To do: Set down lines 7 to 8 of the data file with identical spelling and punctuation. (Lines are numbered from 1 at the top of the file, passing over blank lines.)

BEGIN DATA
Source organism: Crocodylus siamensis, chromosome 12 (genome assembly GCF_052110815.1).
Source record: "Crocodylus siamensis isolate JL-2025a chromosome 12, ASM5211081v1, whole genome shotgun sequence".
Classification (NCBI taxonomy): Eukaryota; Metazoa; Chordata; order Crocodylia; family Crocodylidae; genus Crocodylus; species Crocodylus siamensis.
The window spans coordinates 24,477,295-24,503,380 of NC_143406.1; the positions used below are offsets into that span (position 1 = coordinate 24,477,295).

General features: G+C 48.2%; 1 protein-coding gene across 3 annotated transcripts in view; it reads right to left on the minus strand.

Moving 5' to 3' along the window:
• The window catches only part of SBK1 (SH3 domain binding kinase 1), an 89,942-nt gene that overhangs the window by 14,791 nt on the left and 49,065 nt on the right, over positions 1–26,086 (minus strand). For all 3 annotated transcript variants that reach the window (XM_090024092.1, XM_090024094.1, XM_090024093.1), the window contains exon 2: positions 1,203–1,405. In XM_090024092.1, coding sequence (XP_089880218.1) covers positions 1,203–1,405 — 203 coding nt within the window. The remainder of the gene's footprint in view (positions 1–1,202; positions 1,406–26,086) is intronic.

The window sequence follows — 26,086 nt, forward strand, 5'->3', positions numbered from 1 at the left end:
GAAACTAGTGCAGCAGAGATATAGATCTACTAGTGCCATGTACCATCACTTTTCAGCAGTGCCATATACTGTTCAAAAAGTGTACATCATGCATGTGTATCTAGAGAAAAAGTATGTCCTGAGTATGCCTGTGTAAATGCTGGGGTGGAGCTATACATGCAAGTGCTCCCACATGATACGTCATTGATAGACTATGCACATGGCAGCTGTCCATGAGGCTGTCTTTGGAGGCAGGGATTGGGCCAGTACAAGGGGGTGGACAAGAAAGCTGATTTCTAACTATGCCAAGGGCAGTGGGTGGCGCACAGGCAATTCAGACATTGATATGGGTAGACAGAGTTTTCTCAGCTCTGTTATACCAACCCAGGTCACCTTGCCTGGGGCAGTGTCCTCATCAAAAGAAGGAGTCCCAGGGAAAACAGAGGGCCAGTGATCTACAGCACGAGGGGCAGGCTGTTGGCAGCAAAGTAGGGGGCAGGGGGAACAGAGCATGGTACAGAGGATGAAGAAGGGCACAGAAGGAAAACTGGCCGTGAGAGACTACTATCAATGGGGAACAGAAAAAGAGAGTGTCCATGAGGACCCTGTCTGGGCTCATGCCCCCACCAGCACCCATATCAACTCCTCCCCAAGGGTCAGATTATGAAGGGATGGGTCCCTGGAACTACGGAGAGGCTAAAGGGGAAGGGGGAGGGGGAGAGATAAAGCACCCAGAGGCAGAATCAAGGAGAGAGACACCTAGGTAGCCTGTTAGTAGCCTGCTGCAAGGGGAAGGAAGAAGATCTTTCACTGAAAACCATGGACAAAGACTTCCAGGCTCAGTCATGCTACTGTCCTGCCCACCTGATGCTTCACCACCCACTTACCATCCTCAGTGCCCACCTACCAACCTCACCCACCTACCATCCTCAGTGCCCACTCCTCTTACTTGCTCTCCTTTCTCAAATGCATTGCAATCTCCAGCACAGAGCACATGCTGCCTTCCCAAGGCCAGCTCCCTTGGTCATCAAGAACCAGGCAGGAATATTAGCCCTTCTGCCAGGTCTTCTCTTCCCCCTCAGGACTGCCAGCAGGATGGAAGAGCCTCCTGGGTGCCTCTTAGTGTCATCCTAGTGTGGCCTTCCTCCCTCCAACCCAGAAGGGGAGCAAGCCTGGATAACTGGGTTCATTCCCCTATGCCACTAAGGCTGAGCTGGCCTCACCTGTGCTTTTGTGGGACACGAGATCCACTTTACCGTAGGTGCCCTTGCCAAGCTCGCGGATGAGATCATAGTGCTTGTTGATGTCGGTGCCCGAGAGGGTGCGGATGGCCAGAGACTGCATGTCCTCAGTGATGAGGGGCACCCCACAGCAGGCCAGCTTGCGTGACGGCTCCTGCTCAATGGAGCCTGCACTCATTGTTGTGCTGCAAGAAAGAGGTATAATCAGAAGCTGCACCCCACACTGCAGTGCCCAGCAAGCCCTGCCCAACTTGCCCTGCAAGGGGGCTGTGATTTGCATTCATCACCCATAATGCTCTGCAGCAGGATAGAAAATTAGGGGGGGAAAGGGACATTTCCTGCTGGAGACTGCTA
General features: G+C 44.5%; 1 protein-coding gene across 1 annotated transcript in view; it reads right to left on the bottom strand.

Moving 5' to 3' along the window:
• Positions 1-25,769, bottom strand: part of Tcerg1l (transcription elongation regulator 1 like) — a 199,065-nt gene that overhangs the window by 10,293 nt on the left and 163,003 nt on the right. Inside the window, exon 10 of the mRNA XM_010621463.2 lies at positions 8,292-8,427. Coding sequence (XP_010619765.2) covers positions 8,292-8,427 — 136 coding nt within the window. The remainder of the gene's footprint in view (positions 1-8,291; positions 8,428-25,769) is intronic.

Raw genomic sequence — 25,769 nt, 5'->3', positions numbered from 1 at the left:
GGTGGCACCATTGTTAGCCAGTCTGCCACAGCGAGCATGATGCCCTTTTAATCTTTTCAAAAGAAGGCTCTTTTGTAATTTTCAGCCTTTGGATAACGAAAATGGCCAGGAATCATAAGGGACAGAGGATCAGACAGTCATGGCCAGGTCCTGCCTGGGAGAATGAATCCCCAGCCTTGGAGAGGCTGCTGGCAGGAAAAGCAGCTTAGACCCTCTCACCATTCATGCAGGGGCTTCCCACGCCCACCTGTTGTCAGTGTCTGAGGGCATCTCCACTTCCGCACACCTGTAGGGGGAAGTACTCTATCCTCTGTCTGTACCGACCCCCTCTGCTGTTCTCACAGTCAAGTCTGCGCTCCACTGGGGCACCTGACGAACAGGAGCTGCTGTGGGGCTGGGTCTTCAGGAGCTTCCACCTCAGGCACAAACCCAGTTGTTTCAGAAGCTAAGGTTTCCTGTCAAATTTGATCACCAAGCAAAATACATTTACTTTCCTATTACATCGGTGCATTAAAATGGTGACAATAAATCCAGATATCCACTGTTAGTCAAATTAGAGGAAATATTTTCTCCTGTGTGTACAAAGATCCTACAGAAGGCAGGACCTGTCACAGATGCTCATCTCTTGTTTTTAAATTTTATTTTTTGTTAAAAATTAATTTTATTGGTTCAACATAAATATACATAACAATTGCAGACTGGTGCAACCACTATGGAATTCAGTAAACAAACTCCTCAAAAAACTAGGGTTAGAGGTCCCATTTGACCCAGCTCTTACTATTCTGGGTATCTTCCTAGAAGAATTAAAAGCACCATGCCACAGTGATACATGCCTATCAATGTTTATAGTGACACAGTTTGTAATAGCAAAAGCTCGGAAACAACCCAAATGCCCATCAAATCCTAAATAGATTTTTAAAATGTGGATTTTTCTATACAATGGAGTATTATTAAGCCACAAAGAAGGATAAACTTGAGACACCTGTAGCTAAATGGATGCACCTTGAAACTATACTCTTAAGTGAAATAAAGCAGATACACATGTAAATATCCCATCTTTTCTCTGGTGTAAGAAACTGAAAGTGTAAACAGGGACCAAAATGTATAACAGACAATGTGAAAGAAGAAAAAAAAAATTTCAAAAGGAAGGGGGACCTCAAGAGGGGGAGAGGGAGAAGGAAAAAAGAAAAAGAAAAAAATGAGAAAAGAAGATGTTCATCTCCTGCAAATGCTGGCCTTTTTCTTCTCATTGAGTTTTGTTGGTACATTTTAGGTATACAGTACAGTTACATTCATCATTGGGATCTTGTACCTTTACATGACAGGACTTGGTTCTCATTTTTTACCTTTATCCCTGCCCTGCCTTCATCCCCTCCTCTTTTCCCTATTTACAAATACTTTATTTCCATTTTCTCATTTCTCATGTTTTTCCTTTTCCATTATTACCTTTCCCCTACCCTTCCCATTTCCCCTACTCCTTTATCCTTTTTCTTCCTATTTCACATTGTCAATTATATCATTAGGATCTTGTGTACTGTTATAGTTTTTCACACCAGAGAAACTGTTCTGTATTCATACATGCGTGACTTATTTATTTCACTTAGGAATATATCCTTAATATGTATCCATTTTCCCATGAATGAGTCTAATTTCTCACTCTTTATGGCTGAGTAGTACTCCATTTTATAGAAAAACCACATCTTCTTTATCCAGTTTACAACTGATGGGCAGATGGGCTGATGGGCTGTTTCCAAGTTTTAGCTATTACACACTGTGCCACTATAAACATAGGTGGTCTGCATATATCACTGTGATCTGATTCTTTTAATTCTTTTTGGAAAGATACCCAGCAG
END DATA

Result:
• The window catches only part of SBK1 (SH3 domain binding kinase 1), an 89,942-nt gene that overhangs the window by 14,791 nt on the left and 49,065 nt on the right, over positions 1–26,086 (minus strand). For all 3 annotated transcript variants that reach the window (XM_090024092.1, XM_090024094.1, XM_090024093.1), the window contains exon 2: positions 1,203–1,405. In XM_090024092.1, coding sequence (XP_089880218.1) covers positions 1,203–1,405 — 203 coding nt within the window. The remainder of the gene's footprint in view (positions 1–1,202; positions 1,406–26,086) is intronic.

The window sequence follows — 26,086 nt, forward strand, 5'->3', positions numbered from 1 at the left end: